Thomas Florschuetz is fascinated by the physicality of objects in space

The German representative at the Kochi-Muziris Biennale, Thomas Florschuetz, has on display a motley collection of his works: large panels of photographs of buildings from Berlin, the Californian desert and from Brasilia. Then there are the “fragmented” photographs of military planes in the American desert, and one still life photograph, of fruit.

A regular-sized photograph (at the exhibition) by Florschuetz is at least over 1m80 by 2m25 while the larger triptychs can be as large as 2m23 by 1m70.The size partly reflects Thomas’s style; what he partly intends to do with works that size is to impact its space with its sheer presence. “I always want the work to have a physical impact, a physical presence in space. This way, I hope people will think about images and the way it affects them,” explains Thomas, who was in the city to talk about his art (photography) in a lecture titled “Bodies and Buildings” at the Max Mueller Bhavan.

His first series of work, where he captured parts of his own body, reflects his fascination with the physicality of objects in space more deeply. “I started this series in the first half of the 80s and I continued doing this until mid-90s. Then in 1997, I felt I would like to broaden my subject a bit, so I began photographing the window of my studio for a few months. I called it ‘Multiple Entry’ and a large body of work came out of this,” he recalls. “That was the point when I opened up to include other subjects into my work. I began with considering flowers or fruits, vegetables as physical forms… as extensions of my body, some of which are as precious and fragile.”

Then he moved on from nature, to objects that are inspired by nature, first by capturing military jets in the American desert. “These airplanes or jets are familiar to the body. If you abstract them, you see that their construction is inspired by the forms of birds or fish.” But in these compositions, in the series titled “Jets”, he shows only parts of the bodies of the airplanes, just like in his body parts series.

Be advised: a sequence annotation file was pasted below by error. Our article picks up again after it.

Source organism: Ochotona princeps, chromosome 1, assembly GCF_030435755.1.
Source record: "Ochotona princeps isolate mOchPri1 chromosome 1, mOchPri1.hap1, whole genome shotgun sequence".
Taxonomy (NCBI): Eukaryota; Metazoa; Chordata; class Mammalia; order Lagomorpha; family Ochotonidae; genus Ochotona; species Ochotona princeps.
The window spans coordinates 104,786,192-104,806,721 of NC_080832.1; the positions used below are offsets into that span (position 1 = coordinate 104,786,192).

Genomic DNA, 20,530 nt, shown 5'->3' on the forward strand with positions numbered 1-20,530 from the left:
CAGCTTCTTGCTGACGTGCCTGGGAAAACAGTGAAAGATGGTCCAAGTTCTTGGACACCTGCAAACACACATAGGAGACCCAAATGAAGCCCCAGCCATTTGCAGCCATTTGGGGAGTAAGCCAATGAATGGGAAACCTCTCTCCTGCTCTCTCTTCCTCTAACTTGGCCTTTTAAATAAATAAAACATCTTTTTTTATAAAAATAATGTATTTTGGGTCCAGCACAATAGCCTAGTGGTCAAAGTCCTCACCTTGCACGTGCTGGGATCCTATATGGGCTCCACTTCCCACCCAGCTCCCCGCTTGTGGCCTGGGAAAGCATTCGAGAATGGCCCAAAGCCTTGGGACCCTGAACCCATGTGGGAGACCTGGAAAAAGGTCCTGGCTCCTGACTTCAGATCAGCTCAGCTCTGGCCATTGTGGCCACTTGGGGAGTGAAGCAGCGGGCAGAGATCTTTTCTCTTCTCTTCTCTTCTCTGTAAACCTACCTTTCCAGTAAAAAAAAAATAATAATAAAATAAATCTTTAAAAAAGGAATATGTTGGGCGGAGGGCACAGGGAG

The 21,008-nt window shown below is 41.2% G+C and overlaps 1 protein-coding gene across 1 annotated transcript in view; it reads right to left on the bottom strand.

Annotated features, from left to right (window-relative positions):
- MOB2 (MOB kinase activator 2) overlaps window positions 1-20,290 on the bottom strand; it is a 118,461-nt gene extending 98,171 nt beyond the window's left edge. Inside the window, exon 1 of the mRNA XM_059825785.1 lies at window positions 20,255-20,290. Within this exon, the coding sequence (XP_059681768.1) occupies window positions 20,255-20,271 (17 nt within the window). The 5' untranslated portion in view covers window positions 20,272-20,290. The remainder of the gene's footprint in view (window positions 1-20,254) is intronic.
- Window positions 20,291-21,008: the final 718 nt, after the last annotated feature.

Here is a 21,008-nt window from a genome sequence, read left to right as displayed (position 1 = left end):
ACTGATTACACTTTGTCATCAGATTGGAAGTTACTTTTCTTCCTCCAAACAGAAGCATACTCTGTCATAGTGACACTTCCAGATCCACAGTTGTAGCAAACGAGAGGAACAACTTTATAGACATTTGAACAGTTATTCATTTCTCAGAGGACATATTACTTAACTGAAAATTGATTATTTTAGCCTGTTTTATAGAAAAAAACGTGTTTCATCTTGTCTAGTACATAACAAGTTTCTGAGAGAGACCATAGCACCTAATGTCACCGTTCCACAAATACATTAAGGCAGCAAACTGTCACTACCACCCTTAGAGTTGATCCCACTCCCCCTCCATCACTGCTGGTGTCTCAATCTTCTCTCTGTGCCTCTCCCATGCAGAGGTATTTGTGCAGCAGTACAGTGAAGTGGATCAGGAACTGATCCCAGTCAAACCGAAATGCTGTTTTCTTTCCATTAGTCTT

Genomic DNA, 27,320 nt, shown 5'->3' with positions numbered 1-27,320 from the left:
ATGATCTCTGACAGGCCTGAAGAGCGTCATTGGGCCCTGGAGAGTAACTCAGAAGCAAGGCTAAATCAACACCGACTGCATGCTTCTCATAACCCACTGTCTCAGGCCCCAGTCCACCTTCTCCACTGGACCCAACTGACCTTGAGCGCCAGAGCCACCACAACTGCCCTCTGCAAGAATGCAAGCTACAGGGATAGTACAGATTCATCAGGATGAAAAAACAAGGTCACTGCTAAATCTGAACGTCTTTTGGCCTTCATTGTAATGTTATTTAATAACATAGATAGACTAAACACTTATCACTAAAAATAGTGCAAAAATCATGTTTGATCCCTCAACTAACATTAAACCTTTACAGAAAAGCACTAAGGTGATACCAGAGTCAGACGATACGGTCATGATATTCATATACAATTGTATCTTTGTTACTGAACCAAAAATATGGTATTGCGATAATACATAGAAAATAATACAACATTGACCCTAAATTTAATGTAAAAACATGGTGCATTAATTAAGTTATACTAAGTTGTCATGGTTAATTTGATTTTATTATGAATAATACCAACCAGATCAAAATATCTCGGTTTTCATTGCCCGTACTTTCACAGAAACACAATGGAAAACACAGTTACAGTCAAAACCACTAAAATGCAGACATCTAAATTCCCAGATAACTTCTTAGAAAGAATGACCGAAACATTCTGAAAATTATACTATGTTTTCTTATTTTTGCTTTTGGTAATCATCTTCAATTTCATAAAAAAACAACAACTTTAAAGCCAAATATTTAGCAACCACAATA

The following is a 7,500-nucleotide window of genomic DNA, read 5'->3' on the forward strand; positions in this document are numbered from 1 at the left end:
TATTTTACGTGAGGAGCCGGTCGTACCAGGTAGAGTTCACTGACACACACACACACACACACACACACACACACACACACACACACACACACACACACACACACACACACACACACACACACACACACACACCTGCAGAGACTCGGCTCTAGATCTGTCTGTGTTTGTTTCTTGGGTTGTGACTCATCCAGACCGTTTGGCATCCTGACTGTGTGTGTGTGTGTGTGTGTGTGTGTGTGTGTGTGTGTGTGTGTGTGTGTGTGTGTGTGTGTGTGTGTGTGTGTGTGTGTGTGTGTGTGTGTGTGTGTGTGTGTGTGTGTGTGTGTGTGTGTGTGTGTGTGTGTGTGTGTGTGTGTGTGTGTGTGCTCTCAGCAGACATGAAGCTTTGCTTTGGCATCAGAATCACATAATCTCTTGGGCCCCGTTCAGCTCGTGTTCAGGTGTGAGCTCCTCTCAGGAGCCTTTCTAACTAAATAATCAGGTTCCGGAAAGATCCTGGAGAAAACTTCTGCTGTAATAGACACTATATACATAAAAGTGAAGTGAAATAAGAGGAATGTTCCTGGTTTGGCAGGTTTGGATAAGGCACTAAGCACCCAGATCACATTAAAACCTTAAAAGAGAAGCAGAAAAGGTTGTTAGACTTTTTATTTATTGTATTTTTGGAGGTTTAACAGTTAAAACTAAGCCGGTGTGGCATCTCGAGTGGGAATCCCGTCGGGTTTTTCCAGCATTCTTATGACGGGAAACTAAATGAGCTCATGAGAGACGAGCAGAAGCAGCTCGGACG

Most often, his photographs, across all his major series, are juxtaposed in diptychs, triptychs or multiple panel that forms a complete piece. “I would describe my photography as something that shows fragmentation, where the completion has to be done by viewer. Sometimes you try to hide something to show something and you try to show something that is not obvious, as there is always something behind it.”

But since the mid-2000s, his work evolved to include architecture, almost predominantly, as an extension of his fascination with objects in space. “The series on architecture began with my earlier series on windows. But what I capture is not really architecture. It comes from a personal approach, since I began with my body. I was interested in certain buildings, by architects like Le Corbusier, Oscar Niemeyer and Louis Kahn, who belong to modernist architecture of the 20 century.”

Two other sites in Berlin — the Palace of the Republic and the Neues Museum — have been important subjects in Florschuetz’s work.

These buildings partly interest him for their historical and political significance. Here too, he captures mainly parts of the buildings which were being broken down or reconstructed.

Light plays a major role in his photography and many times, it is from the perspective of light that the subject in his photographs is revealed. “Light is the most important thing in photography, through which I am essentially capturing things in a particular moment of time. And within a few seconds, light can make the same object appear different,” he explains.